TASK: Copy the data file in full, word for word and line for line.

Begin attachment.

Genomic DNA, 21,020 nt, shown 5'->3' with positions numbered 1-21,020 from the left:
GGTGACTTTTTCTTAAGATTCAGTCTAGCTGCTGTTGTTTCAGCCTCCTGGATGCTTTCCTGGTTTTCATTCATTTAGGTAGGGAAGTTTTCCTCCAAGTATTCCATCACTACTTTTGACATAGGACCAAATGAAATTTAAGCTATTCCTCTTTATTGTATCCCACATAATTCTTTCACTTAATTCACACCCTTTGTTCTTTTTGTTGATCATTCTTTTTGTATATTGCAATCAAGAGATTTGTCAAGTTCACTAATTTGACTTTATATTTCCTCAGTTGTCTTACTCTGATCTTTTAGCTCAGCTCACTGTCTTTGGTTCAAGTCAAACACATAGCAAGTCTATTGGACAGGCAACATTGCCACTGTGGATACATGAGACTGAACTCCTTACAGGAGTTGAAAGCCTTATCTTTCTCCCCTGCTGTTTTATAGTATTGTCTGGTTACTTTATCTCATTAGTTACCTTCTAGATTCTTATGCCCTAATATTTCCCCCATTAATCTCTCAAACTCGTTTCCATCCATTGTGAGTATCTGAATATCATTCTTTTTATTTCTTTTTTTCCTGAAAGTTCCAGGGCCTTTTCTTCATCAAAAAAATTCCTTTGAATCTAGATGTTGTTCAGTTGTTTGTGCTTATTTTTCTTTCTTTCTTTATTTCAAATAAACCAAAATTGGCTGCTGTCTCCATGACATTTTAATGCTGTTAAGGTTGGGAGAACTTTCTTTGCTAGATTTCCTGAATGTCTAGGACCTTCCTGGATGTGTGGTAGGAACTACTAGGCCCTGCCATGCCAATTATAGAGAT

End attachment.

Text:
Genomic DNA, 21,020 nt, shown 5'->3' with positions numbered 1-21,020 from the left:
GGTGACTTTTTCTTAAGATTCAGTCTAGCTGCTGTTGTTTCAGCCTCCTGGATGCTTTCCTGGTTTTCATTCATTTAGGTAGGGAAGTTTTCCTCCAAGTATTCCATCACTACTTTTGACATAGGACCAAATGAAATTTAAGCTATTCCTCTTTATTGTATCCCACATAATTCTTTCACTTAATTCACACCCTTTGTTCTTTTTGTTGATCATTCTTTTTGTATATTGCAATCAAGAGATTTGTCAAGTTCACTAATTTGACTTTATATTTCCTCAGTTGTCTTACTCTGATCTTTTAGCTCAGCTCACTGTCTTTGGTTCAAGTCAAACACATAGCAAGTCTATTGGACAGGCAACATTGCCACTGTGGATACATGAGACTGAACTCCTTACAGGAGTTGAAAGCCTTATCTTTCTCCCCTGCTGTTTTATAGTATTGTCTGGTTACTTTATCTCATTAGTTACCTTCTAGATTCTTATGCCCTAATATTTCCCCCATTAATCTCTCAAACTCGTTTCCATCCATTGTGAGTATCTGAATATCATTCTTTTTATTTCTTTTTTTCCTGAAAGTTCCAGGGCCTTTTCTTCATCAAAAAAATTCCTTTGAATCTAGATGTTGTTCAGTTGTTTGTGCTTATTTTTCTTTCTTTCTTTATTTCAAATAAACCAAAATTGGCTGCTGTCTCCATGACATTTTAATGCTGTTAAGGTTGGGAGAACTTTCTTTGCTAGATTTCCTGAATGTCTAGGACCTTCCTGGATGTGTGGTAGGAACTACTAGGCCCTGCCATGCCAATTATAGAGAT